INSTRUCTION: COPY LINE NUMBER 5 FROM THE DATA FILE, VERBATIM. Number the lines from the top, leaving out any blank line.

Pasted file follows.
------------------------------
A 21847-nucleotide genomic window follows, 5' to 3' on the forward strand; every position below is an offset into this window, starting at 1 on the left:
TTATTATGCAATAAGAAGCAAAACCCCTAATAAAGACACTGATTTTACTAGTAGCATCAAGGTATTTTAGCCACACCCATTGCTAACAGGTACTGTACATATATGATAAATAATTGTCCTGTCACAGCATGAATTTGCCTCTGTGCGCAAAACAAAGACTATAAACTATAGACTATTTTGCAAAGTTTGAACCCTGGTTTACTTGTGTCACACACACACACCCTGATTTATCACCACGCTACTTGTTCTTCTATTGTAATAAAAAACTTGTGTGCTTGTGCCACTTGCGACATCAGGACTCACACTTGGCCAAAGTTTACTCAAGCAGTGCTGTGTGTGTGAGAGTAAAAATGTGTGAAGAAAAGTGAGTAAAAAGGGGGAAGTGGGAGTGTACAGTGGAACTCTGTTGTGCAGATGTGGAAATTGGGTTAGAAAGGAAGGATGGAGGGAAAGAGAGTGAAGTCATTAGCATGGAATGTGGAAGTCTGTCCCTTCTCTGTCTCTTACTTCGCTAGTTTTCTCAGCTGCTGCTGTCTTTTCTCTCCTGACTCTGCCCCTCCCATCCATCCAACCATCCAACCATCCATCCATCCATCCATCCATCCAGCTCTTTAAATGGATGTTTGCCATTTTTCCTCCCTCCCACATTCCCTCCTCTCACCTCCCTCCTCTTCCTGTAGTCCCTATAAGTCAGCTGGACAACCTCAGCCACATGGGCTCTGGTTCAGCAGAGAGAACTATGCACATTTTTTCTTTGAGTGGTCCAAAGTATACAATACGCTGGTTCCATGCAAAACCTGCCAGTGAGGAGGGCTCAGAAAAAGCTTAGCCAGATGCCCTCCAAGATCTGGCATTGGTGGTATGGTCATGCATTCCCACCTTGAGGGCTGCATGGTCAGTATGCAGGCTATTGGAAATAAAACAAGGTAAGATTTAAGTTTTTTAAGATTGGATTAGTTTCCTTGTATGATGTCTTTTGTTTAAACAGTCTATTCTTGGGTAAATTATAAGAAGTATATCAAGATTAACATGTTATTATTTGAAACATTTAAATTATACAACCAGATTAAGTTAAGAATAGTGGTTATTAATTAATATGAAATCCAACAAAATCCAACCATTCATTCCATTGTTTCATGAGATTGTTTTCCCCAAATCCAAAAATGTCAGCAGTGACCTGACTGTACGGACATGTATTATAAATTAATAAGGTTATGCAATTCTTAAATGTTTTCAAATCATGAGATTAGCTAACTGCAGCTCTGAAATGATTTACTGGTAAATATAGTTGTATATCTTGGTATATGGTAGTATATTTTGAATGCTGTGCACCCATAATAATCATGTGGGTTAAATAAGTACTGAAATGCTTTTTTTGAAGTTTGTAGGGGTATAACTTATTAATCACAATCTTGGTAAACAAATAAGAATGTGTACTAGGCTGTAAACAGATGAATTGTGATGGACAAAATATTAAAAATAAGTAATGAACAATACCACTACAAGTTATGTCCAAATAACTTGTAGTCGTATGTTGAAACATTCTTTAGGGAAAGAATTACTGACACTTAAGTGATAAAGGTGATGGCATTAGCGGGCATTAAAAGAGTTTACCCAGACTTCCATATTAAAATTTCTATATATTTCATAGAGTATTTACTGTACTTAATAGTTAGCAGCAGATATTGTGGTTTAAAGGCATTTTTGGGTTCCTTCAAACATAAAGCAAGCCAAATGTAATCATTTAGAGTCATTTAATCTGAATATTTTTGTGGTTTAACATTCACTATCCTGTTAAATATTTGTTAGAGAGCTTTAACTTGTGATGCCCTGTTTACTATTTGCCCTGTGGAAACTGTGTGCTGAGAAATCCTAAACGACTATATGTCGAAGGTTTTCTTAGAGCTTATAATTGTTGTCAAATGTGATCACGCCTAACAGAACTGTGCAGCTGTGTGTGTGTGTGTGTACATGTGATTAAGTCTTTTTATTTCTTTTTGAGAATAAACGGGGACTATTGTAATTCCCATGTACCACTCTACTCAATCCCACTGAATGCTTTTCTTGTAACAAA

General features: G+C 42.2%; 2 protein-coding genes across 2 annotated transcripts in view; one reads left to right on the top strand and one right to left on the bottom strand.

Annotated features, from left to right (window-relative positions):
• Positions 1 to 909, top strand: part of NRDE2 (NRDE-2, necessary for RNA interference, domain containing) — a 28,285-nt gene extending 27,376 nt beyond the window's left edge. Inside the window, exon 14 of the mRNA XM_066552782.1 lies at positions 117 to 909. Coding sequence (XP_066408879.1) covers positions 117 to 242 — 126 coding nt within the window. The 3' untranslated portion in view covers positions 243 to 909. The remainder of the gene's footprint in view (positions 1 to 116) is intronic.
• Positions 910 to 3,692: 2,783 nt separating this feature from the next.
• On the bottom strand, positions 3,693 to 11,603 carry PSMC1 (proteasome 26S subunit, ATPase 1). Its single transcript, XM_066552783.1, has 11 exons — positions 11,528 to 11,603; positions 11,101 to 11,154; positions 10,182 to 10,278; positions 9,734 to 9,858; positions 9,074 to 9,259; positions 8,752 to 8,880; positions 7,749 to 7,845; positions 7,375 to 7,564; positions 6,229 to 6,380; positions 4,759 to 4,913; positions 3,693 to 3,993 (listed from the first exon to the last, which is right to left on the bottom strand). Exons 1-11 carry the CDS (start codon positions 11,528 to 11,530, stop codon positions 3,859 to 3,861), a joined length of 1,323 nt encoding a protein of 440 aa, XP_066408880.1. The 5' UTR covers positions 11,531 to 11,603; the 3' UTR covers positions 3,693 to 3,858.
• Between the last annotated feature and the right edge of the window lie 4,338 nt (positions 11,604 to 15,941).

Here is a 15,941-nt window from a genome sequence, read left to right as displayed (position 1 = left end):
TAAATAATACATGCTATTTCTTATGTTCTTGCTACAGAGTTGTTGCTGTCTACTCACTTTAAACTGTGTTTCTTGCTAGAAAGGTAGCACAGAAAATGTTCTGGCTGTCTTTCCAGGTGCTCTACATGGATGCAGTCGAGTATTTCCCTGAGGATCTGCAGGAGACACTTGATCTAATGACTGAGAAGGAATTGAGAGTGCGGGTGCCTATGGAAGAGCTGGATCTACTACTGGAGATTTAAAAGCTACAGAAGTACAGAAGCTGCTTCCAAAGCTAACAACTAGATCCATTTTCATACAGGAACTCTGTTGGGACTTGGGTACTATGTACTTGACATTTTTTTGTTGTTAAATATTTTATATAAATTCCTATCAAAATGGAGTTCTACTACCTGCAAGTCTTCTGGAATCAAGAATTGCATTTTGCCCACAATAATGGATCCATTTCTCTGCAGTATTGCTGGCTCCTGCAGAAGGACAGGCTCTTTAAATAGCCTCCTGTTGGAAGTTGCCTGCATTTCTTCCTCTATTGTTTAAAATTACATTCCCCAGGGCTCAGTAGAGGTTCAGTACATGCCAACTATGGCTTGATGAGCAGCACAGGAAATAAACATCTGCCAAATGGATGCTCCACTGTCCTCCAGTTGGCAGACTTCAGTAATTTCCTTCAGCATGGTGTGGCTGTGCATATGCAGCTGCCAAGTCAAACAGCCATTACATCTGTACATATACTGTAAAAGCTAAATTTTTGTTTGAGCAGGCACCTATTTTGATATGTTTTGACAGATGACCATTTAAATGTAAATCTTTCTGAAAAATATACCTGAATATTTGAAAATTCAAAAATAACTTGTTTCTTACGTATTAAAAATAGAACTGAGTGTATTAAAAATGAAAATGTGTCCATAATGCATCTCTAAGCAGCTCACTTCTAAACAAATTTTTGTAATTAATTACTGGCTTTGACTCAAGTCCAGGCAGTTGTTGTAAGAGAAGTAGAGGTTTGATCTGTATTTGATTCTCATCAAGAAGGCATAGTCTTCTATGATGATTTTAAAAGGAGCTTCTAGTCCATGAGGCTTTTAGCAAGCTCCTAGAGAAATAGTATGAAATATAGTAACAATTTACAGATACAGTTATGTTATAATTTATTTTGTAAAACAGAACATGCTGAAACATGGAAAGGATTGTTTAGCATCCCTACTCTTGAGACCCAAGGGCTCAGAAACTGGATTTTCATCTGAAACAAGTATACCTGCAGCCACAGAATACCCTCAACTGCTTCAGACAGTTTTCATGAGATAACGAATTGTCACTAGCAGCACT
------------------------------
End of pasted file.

• Positions 1 to 909, top strand: part of NRDE2 (NRDE-2, necessary for RNA interference, domain containing) — a 28,285-nt gene extending 27,376 nt beyond the window's left edge. Inside the window, exon 14 of the mRNA XM_066552782.1 lies at positions 117 to 909. Coding sequence (XP_066408879.1) covers positions 117 to 242 — 126 coding nt within the window. The 3' untranslated portion in view covers positions 243 to 909. The remainder of the gene's footprint in view (positions 1 to 116) is intronic.